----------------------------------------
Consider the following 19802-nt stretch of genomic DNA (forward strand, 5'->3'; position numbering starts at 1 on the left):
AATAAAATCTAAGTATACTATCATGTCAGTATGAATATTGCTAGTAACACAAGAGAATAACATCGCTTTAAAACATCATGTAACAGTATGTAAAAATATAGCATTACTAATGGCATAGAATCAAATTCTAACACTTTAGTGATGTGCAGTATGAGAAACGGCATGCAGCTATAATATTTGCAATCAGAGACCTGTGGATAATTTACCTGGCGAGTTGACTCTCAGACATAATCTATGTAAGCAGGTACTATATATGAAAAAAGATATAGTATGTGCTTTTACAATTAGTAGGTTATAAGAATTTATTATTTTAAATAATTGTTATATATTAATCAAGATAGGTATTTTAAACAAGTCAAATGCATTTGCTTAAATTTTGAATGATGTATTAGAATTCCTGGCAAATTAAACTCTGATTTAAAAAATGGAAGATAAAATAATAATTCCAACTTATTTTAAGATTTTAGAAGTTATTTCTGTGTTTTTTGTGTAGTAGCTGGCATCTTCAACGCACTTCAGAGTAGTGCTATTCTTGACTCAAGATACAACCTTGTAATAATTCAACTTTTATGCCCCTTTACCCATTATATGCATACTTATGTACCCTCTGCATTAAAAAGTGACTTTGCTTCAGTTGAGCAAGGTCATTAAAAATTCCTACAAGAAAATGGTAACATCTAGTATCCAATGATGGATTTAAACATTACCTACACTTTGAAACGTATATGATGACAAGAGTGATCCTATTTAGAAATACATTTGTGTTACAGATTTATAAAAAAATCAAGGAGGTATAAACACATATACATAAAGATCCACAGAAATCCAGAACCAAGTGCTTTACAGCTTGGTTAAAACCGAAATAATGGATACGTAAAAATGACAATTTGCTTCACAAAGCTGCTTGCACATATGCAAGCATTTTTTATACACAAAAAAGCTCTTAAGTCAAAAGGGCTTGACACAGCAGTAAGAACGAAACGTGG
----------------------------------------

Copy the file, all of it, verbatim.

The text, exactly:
Consider the following 19802-nt stretch of genomic DNA (forward strand, 5'->3'; position numbering starts at 1 on the left):
AATAAAATCTAAGTATACTATCATGTCAGTATGAATATTGCTAGTAACACAAGAGAATAACATCGCTTTAAAACATCATGTAACAGTATGTAAAAATATAGCATTACTAATGGCATAGAATCAAATTCTAACACTTTAGTGATGTGCAGTATGAGAAACGGCATGCAGCTATAATATTTGCAATCAGAGACCTGTGGATAATTTACCTGGCGAGTTGACTCTCAGACATAATCTATGTAAGCAGGTACTATATATGAAAAAAGATATAGTATGTGCTTTTACAATTAGTAGGTTATAAGAATTTATTATTTTAAATAATTGTTATATATTAATCAAGATAGGTATTTTAAACAAGTCAAATGCATTTGCTTAAATTTTGAATGATGTATTAGAATTCCTGGCAAATTAAACTCTGATTTAAAAAATGGAAGATAAAATAATAATTCCAACTTATTTTAAGATTTTAGAAGTTATTTCTGTGTTTTTTGTGTAGTAGCTGGCATCTTCAACGCACTTCAGAGTAGTGCTATTCTTGACTCAAGATACAACCTTGTAATAATTCAACTTTTATGCCCCTTTACCCATTATATGCATACTTATGTACCCTCTGCATTAAAAAGTGACTTTGCTTCAGTTGAGCAAGGTCATTAAAAATTCCTACAAGAAAATGGTAACATCTAGTATCCAATGATGGATTTAAACATTACCTACACTTTGAAACGTATATGATGACAAGAGTGATCCTATTTAGAAATACATTTGTGTTACAGATTTATAAAAAAATCAAGGAGGTATAAACACATATACATAAAGATCCACAGAAATCCAGAACCAAGTGCTTTACAGCTTGGTTAAAACCGAAATAATGGATACGTAAAAATGACAATTTGCTTCACAAAGCTGCTTGCACATATGCAAGCATTTTTTATACACAAAAAAGCTCTTAAGTCAAAAGGGCTTGACACAGCAGTAAGAACGAAACGTGG